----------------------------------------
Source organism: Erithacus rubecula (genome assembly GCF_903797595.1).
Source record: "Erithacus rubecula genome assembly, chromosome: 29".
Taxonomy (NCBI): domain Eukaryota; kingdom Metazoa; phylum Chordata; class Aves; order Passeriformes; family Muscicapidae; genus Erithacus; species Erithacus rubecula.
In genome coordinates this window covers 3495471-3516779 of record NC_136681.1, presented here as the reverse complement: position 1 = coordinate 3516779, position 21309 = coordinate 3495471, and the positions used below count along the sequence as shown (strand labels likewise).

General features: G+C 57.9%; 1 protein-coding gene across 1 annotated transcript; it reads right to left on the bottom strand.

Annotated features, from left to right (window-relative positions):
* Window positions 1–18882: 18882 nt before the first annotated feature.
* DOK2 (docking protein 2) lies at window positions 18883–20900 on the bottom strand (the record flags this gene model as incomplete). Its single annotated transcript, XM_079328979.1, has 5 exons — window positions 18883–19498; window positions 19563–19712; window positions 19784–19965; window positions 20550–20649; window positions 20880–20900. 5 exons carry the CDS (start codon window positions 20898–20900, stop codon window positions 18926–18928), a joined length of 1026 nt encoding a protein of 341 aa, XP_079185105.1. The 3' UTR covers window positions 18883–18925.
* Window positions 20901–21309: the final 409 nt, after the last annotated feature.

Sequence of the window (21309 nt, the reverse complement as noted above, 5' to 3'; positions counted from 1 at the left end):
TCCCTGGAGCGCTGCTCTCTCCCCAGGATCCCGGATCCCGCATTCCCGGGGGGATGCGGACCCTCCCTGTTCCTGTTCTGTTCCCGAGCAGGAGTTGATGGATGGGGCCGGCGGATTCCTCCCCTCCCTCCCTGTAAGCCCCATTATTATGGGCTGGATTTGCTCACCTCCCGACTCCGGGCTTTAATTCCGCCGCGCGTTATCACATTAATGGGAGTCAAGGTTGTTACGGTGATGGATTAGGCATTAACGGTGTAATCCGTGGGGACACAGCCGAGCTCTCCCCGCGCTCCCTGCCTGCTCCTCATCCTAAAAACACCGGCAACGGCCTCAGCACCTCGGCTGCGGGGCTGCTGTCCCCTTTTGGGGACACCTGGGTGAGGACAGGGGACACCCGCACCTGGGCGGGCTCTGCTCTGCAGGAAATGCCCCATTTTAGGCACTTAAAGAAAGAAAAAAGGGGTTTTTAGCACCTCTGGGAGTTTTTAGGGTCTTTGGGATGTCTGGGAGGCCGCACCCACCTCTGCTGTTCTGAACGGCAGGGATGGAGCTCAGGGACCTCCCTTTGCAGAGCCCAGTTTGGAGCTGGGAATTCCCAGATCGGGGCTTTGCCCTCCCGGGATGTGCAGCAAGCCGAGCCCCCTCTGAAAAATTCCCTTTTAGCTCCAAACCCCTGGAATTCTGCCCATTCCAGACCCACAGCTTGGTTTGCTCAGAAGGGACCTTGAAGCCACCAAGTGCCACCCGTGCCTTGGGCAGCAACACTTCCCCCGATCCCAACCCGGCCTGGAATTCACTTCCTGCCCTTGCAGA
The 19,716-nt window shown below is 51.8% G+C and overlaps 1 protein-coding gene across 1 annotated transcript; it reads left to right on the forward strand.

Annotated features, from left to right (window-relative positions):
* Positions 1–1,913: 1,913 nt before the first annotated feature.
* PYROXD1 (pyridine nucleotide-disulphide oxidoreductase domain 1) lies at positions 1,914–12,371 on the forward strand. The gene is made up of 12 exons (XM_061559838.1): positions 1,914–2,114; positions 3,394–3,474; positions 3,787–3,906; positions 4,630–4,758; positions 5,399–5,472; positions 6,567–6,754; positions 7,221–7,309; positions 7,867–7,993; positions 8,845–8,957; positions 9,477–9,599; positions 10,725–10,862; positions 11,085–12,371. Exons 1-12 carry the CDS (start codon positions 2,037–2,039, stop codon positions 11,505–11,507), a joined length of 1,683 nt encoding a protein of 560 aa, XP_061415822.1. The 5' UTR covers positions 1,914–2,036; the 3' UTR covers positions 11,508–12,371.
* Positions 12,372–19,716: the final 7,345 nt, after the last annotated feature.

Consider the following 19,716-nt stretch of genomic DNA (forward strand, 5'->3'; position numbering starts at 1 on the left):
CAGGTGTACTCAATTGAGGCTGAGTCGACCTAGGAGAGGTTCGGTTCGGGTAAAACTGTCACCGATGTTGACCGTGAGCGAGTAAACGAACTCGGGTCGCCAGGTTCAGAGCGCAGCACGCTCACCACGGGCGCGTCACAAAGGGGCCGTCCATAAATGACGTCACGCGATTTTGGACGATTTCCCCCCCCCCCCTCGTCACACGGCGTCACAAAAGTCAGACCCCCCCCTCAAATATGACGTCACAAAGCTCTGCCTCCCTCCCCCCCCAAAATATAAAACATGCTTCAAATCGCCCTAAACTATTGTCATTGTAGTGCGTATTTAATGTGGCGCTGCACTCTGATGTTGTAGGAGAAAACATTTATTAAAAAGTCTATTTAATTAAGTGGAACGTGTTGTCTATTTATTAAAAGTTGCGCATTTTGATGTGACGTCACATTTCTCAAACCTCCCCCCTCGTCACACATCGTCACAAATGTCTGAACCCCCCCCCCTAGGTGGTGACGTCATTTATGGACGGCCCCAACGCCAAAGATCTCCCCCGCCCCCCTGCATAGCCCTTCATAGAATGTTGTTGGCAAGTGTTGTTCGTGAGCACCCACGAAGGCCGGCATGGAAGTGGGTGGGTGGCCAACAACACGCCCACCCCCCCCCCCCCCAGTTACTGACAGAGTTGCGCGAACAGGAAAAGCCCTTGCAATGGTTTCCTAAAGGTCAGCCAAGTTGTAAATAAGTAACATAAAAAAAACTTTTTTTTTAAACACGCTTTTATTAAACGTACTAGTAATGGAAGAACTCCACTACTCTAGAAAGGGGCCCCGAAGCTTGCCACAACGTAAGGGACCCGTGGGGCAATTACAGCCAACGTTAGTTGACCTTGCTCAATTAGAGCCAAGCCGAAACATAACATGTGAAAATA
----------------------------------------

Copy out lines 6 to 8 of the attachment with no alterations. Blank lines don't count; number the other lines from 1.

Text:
Annotated features, from left to right (window-relative positions):
* Window positions 1–18882: 18882 nt before the first annotated feature.
* DOK2 (docking protein 2) lies at window positions 18883–20900 on the bottom strand (the record flags this gene model as incomplete). Its single annotated transcript, XM_079328979.1, has 5 exons — window positions 18883–19498; window positions 19563–19712; window positions 19784–19965; window positions 20550–20649; window positions 20880–20900. 5 exons carry the CDS (start codon window positions 20898–20900, stop codon window positions 18926–18928), a joined length of 1026 nt encoding a protein of 341 aa, XP_079185105.1. The 3' UTR covers window positions 18883–18925.